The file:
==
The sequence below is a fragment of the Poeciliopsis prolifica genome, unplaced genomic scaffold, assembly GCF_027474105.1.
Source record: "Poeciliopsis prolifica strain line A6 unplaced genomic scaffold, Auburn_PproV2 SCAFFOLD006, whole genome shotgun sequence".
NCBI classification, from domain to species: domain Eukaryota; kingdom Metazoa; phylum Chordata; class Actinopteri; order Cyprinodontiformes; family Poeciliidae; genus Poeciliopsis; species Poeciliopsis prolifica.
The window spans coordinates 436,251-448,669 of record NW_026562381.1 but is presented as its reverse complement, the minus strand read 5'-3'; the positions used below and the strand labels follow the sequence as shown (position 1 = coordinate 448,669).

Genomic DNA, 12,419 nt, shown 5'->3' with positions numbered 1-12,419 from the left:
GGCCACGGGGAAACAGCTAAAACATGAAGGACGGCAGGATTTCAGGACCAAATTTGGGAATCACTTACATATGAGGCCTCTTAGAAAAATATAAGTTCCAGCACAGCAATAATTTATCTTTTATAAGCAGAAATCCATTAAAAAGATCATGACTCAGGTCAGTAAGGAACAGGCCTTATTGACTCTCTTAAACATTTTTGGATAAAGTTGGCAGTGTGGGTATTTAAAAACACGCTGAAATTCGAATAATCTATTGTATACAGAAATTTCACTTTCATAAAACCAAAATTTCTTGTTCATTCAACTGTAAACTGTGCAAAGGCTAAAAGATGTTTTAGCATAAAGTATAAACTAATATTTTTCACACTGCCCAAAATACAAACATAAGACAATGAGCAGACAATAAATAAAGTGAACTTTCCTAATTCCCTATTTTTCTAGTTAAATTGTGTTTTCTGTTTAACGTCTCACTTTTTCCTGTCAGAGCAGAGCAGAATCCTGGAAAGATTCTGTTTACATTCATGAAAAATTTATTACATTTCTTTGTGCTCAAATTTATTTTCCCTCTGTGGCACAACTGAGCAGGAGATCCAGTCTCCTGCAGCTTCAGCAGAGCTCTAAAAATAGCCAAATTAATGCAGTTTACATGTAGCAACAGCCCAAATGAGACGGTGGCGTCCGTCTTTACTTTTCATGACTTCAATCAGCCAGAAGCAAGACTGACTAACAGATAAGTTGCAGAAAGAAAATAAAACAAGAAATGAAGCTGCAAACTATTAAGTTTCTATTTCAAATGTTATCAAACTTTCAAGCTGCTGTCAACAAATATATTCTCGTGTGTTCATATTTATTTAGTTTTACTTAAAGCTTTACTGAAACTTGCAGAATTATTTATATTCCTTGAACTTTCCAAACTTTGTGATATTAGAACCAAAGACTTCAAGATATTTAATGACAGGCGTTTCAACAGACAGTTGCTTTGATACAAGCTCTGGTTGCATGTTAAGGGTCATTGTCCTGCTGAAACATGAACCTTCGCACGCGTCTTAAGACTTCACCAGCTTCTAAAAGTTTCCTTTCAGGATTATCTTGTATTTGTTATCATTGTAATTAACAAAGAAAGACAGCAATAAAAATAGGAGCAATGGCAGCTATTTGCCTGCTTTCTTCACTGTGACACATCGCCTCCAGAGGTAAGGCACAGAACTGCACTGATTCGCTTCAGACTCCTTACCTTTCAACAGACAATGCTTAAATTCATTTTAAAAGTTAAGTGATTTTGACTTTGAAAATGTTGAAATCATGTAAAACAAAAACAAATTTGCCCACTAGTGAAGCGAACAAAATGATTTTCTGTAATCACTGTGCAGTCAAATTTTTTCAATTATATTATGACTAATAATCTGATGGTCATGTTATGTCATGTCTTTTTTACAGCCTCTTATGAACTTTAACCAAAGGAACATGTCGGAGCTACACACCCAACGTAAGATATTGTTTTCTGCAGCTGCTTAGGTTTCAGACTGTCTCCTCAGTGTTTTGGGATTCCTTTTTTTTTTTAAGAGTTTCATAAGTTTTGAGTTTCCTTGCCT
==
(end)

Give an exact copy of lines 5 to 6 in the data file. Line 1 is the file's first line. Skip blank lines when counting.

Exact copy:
Genomic DNA, 12,419 nt, shown 5'->3' with positions numbered 1-12,419 from the left:
GGCCACGGGGAAACAGCTAAAACATGAAGGACGGCAGGATTTCAGGACCAAATTTGGGAATCACTTACATATGAGGCCTCTTAGAAAAATATAAGTTCCAGCACAGCAATAATTTATCTTTTATAAGCAGAAATCCATTAAAAAGATCATGACTCAGGTCAGTAAGGAACAGGCCTTATTGACTCTCTTAAACATTTTTGGATAAAGTTGGCAGTGTGGGTATTTAAAAACACGCTGAAATTCGAATAATCTATTGTATACAGAAATTTCACTTTCATAAAACCAAAATTTCTTGTTCATTCAACTGTAAACTGTGCAAAGGCTAAAAGATGTTTTAGCATAAAGTATAAACTAATATTTTTCACACTGCCCAAAATACAAACATAAGACAATGAGCAGACAATAAATAAAGTGAACTTTCCTAATTCCCTATTTTTCTAGTTAAATTGTGTTTTCTGTTTAACGTCTCACTTTTTCCTGTCAGAGCAGAGCAGAATCCTGGAAAGATTCTGTTTACATTCATGAAAAATTTATTACATTTCTTTGTGCTCAAATTTATTTTCCCTCTGTGGCACAACTGAGCAGGAGATCCAGTCTCCTGCAGCTTCAGCAGAGCTCTAAAAATAGCCAAATTAATGCAGTTTACATGTAGCAACAGCCCAAATGAGACGGTGGCGTCCGTCTTTACTTTTCATGACTTCAATCAGCCAGAAGCAAGACTGACTAACAGATAAGTTGCAGAAAGAAAATAAAACAAGAAATGAAGCTGCAAACTATTAAGTTTCTATTTCAAATGTTATCAAACTTTCAAGCTGCTGTCAACAAATATATTCTCGTGTGTTCATATTTATTTAGTTTTACTTAAAGCTTTACTGAAACTTGCAGAATTATTTATATTCCTTGAACTTTCCAAACTTTGTGATATTAGAACCAAAGACTTCAAGATATTTAATGACAGGCGTTTCAACAGACAGTTGCTTTGATACAAGCTCTGGTTGCATGTTAAGGGTCATTGTCCTGCTGAAACATGAACCTTCGCACGCGTCTTAAGACTTCACCAGCTTCTAAAAGTTTCCTTTCAGGATTATCTTGTATTTGTTATCATTGTAATTAACAAAGAAAGACAGCAATAAAAATAGGAGCAATGGCAGCTATTTGCCTGCTTTCTTCACTGTGACACATCGCCTCCAGAGGTAAGGCACAGAACTGCACTGATTCGCTTCAGACTCCTTACCTTTCAACAGACAATGCTTAAATTCATTTTAAAAGTTAAGTGATTTTGACTTTGAAAATGTTGAAATCATGTAAAACAAAAACAAATTTGCCCACTAGTGAAGCGAACAAAATGATTTTCTGTAATCACTGTGCAGTCAAATTTTTTCAATTATATTATGACTAATAATCTGATGGTCATGTTATGTCATGTCTTTTTTACAGCCTCTTATGAACTTTAACCAAAGGAACATGTCGGAGCTACACACCCAACGTAAGATATTGTTTTCTGCAGCTGCTTAGGTTTCAGACTGTCTCCTCAGTGTTTTGGGATTCCTTTTTTTTTTTAAGAGTTTCATAAGTTTTGAGTTTCCTTGCCT